www.idahoednews.org 09/19/2015

Idaho math teachers named finalists for Presidential Award

Congratulations to these IEA members!

www.idahoednews.org A National Science Foundation panel will select Idaho's state-level recipient of the Presidential Award for Excellence in Mathematics and Science Teaching.

idahoednews.org 08/19/2015

Two Idaho schools earn recognition in Newsweek

Way to go Notus!

Notus Junior-Senior High School and Sugar-Salem High School appeared on “Beating the Odds,” the publication’s list of 500 high-performing schools.

idahoednews.org The ranking of 500 schools "Beating the Odds" takes into account go-on rates, test scores, counselor ratios, poverty and enrollment in AP courses.

actionnetwork.org 08/13/2015

Listen to the Voices of Educators!

actionnetwork.org We are a coalition of over 55,000 public school educators, parents and advocates who support public education as the foundation of a free and democratic society. We oppose legislation that promotes or enables the privatization of our public schools. It has always been our concern that corporate inte…


Rita Pierson: Every kid needs a champion


Rita Pierson, a teacher for 40 years, once heard a colleague say, "They don't pay me to like the kids." Her response: "Kids don't learn from people they don'...


Those That Teach from Idaho Education Association on Vimeo



From the NEA Today:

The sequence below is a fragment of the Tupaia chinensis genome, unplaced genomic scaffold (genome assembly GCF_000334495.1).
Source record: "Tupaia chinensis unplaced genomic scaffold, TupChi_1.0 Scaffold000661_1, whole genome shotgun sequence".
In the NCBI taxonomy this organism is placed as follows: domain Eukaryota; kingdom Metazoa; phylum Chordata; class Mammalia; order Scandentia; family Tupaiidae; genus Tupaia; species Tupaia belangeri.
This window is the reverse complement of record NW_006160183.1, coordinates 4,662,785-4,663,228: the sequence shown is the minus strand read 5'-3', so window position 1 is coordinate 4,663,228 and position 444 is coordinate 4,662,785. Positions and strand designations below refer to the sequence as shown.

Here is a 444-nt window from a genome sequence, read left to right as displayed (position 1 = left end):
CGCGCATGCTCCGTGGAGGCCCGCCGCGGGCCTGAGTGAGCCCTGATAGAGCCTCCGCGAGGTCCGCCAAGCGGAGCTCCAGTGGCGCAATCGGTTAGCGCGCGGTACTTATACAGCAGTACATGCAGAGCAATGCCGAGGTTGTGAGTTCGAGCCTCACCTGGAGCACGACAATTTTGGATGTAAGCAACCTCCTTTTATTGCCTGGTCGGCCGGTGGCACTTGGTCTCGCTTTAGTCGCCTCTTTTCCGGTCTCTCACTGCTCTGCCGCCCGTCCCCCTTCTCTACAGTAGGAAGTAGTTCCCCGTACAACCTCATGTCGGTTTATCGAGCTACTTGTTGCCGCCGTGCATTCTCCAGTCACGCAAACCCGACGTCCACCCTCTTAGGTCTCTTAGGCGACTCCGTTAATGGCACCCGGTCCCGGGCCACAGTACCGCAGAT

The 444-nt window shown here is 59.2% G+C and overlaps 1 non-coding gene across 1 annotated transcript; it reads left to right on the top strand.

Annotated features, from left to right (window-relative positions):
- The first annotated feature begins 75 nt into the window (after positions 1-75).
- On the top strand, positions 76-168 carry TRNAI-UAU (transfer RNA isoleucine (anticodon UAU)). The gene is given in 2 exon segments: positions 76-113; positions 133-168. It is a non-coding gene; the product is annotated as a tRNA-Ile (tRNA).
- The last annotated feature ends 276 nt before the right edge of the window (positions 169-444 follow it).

Good things are worth waiting for – even if they take 13 years. After countless false starts and delays, the U.S. Senate stepped up on Thursday and passed the Every Child Achieves Act (ECAA). By an overwhelmingly bipartisan vote of 81 to 17, the Senate approved a reauthorization of the Elementary and Secondary Education Act (ESEA) that takes a major step in closing the door on the disastrous “test, blame and punish” legacy of No Child Left Behind (NCLB), passed in 2002.

For NEA’s 3 million members, the stakes couldn’t have been higher. Leading up to the ECAA’s passage, educators mobilized across the nation, using face-to-face meetings with lawmakers, phone calls, petitions, emails and social media to urge Congress to bring real teaching and learning back to the classroom and help close opportunity and resource gaps so that all students, no matter their ZIP code, have access to a well-rounded education.

“So much has gone wrong since NCLB,” says Terry Beasley, a middle school teacher in Missouri. “The over-testing, educators not having any flexibility to do what is needed in the classroom, the terrible business model approach to education. Students don’t enjoy school like they used to, because they’re not treated as individuals. They’re just this group that we’re supposed to whip into shape. This is not what education should be about.”